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Re: LSAT analogy

Postby tkim129 » Thu Jan 31, 2013 1:44 am

BlaqBella wrote:Thank you for that analogy and congratulations on your amazing 24 point jump!



Your welcome and thanks!

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BlaqBella
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Re: LSAT analogy

Postby BlaqBella » Thu Jan 31, 2013 10:18 am

tkim129 wrote:**** Spending hours here is what makes the difference in my opinion. Everyone works hard, but not everyone works smart too. Not sure if this makes sense, but work hard at working smart. Mindlessly drilling and taking PTs is not a smart use of your time. Instead, spend a large number of hours learning more about the test and yourself as a test taker.


By this do you mean more review (understanding why an answer is right/why you incorrectly chose an answer choice) ?

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tkim129
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Re: LSAT analogy

Postby tkim129 » Wed Feb 06, 2013 6:23 pm

BlaqBella wrote:
tkim129 wrote: By this do you mean more review (understanding why an answer is right/why you incorrectly chose an answer choice) ?


No, and sorry for the slow response. It really means to finding out how others succeeded to avoid reinventing the wheel. Knowledge is power. And on the internet, it's free. So there's no real excuse for not being informed on what is the best way to prepare for this test.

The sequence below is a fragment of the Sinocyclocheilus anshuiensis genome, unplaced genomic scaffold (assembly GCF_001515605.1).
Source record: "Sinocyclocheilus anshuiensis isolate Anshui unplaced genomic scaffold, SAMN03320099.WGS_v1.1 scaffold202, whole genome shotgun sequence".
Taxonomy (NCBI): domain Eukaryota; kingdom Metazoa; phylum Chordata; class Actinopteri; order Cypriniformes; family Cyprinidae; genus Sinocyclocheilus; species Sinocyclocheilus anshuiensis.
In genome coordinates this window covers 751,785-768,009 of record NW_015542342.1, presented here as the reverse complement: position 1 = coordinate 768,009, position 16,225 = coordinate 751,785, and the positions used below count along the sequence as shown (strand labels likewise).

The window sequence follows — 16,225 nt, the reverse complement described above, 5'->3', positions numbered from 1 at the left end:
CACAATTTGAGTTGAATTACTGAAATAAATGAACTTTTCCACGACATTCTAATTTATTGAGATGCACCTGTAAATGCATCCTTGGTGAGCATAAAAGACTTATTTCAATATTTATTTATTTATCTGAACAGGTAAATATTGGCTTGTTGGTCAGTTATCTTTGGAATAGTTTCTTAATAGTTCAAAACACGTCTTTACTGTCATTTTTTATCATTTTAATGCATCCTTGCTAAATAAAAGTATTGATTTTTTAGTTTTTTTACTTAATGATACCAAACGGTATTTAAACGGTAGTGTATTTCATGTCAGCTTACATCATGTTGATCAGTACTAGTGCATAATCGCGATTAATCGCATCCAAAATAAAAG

Hope that helps!

-TK

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Jeffort
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Re: LSAT analogy

Postby Jeffort » Wed Feb 06, 2013 9:13 pm

BlaqBella wrote:
tkim129 wrote:**** Spending hours here is what makes the difference in my opinion. Everyone works hard, but not everyone works smart too. Not sure if this makes sense, but work hard at working smart. Mindlessly drilling and taking PTs is not a smart use of your time. Instead, spend a large number of hours learning more about the test and yourself as a test taker.


By this do you mean more review (understanding why an answer is right/why you incorrectly chose an answer choice) ?


Bolded part above^ is very important to fine tune your understanding and skills in order to maximize your potential score and is as, if not even more important than numerically tracking your progress and compiling a list of various random tips from others so that you spot when you failed to apply useful tips and techniques on practice questions and will consequently be more conscientious about not forgetting to apply them later when you work more questions.

Doing both hand in hand goes a long way to ingrain good techniques and practices into your approach so that they become habits you don't have to think about/remember/remind yourself about come test day since by then they should be solidified in your mind and approach and come out automatically like second nature.